mars solar eclipse phobos
NASA’s Perseverance Mars rover used its Mastcam-Z camera to shoot video of Phobos, one of Mars’ two moons, eclipsing the Sun. It’s the most zoomed-in, highest-frame-rate observation of a Phobos solar eclipse ever taken from the Martian surface.
NASA's Perseverance rover raptures solar eclipse on Mars

Look at Phobos go!

The oblong Martian moon was captured making a solar transit by NASA's Perseverance rover on April 2, in footage released earlier this week.

The radical video provides a clear shot of our radiant orange star before the silhouette of what looks to be a potato.

"I knew it was going to be good, but I didn't expect it to be this amazing," gushed Rachel Howson, rover Mastcam-Z operator at Malin Space Science Systems in San Diego, Calif., in a NASA news release. On Twitter, NASA called it "truly fascinating."

It zipped past our sun in a mere 40 seconds — far shorter than what we on Earth are used to seeing in an eclipse event involving our moon. That's because Phobos is about 157 times smaller; meanwhile, its sister satellite, Deimos, is even more minuscule at a scale reduced by 280 times.

Also unlike our moon, Phobos is circling in on collapse in what will ultimately come as a crash landing on Mars during the next 50 million years or so. With its orbit currently situated just 3,700 miles from its parent — for comparison, Earth's moon is 238,900 miles away — NASA scientists believe the tiny rock has been slowly eroded by the gravitational tug of its host planet, giving Phobos its signature lumpy shape.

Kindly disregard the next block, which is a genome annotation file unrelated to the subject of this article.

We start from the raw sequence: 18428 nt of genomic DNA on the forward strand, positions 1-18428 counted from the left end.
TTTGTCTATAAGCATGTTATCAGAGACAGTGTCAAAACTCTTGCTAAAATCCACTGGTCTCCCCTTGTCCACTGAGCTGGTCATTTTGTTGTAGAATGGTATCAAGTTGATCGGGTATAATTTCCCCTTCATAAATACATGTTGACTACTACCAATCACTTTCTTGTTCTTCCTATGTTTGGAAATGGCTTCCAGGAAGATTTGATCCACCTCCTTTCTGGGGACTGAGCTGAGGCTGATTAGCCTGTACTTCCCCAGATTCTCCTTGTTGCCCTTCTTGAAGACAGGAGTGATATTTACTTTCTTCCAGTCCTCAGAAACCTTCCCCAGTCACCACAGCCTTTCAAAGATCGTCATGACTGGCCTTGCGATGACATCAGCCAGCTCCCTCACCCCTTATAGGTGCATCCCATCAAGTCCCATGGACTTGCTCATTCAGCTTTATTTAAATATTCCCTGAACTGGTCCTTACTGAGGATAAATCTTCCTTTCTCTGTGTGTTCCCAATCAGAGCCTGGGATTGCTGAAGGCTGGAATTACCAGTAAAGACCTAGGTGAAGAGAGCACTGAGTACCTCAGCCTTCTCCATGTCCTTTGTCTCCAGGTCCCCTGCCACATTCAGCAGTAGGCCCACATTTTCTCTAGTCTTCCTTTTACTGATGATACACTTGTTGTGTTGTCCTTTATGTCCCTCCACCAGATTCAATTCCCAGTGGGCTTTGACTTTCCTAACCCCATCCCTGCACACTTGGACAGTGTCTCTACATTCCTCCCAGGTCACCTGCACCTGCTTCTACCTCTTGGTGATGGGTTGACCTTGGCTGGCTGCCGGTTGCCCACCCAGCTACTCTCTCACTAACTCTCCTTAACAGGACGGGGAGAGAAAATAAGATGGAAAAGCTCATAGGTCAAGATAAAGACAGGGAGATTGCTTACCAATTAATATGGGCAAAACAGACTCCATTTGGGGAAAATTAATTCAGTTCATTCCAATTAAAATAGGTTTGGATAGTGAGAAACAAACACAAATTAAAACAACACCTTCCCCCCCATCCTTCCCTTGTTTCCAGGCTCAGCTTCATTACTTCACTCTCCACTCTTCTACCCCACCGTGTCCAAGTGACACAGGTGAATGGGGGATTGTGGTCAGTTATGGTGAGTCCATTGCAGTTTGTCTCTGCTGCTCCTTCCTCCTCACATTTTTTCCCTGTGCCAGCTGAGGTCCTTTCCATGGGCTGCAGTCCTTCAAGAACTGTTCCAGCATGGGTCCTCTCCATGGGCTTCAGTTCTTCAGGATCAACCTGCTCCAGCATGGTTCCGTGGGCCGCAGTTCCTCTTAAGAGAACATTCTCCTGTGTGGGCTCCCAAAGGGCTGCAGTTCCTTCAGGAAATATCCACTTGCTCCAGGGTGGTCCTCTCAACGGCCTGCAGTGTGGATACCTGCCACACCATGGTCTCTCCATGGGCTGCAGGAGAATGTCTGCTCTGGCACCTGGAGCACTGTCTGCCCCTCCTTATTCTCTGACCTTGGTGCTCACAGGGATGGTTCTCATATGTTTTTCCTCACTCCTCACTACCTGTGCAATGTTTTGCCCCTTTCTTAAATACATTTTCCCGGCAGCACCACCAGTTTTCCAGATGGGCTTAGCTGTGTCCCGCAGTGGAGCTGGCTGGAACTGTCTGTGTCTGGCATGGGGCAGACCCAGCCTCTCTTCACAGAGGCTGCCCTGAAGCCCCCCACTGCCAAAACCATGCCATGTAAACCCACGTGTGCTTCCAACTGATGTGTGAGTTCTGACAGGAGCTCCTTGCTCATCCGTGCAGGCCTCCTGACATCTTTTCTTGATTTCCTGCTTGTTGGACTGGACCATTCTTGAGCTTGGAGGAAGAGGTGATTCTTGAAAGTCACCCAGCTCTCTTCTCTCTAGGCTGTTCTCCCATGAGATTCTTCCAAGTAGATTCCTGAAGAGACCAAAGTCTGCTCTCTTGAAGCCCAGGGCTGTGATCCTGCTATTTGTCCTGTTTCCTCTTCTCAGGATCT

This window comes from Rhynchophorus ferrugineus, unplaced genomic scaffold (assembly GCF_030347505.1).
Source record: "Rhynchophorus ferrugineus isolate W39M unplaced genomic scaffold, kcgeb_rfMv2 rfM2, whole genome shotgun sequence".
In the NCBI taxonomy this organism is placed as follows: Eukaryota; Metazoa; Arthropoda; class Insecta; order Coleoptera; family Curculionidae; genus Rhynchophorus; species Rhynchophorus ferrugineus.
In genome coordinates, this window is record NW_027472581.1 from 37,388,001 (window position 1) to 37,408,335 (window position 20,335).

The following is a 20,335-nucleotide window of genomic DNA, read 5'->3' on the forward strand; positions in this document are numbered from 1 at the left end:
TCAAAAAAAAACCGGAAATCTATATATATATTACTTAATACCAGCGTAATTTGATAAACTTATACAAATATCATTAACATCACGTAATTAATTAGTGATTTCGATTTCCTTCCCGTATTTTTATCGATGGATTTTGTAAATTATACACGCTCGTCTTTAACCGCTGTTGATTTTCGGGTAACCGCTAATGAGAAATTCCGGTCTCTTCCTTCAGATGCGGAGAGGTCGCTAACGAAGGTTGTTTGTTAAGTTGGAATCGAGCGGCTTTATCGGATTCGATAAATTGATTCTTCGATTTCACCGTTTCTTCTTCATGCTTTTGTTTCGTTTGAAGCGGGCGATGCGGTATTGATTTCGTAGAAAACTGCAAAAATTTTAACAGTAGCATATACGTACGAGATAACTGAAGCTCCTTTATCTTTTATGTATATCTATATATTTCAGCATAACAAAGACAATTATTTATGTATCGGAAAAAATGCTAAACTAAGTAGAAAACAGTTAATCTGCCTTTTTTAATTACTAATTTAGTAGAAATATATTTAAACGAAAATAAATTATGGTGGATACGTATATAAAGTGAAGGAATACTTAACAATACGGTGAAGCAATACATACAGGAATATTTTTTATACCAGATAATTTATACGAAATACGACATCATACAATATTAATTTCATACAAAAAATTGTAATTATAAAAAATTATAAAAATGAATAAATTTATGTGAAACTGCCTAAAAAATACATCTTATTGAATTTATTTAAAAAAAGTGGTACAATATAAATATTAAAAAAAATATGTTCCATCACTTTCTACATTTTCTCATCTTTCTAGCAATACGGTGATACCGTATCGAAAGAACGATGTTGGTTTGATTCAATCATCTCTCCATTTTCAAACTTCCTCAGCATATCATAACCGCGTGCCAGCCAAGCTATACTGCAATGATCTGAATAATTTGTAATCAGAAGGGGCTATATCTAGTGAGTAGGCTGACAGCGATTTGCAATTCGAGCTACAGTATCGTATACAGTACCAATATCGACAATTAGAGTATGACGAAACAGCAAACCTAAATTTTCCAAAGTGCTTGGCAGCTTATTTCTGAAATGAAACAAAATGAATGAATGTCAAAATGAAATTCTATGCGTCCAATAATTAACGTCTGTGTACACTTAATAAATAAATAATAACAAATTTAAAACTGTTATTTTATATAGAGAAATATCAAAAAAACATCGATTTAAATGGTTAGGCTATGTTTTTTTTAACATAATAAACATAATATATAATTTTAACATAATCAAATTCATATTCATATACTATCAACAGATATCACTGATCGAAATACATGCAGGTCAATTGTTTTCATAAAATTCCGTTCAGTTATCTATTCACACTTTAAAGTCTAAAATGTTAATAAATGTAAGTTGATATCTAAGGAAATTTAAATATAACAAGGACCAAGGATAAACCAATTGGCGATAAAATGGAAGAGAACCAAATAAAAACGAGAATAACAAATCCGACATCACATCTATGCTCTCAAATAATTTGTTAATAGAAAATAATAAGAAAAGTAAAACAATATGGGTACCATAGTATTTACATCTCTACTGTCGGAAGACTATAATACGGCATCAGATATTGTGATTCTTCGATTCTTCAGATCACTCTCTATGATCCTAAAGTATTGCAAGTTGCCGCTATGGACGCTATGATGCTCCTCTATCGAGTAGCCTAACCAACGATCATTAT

© ESA/ DLR/ FU Berlin (G. Neukum)
On 23 July 2008, the High Resolution Stereo Camera on board the ESA’s Mars Express took the highest-resolution full-disc image yet of the surface of the moon Phobos.
And it's leaving its mark on Mars, in the meantime.

"These observations can help scientists better understand the moon's orbit and how its gravity pulls on the Martian surface, ultimately shaping the Red Planet's crust and mantle," the space agency told Storyful.
This is some of the most detailed imagery we now have of Phobos' eclipse activity, which NASA began monitoring nearly 20 years ago, beginning with rovers Spirit and Opportunity, and later Curiosity, in 2019.

In early 2021, Perseverance landed on Mars with the ultimate goal of collecting Martian dirt to analyze for ancient microbial life.

"You can see details in the shape of Phobos' shadow, like ridges and bumps on the moon's landscape," said Mark Lemmon, planetary astronomer with the Space Science Institute in Boulder, Colorado, for "You can also see sunspots. And it's cool that you can see this eclipse exactly as the rover saw it from Mars."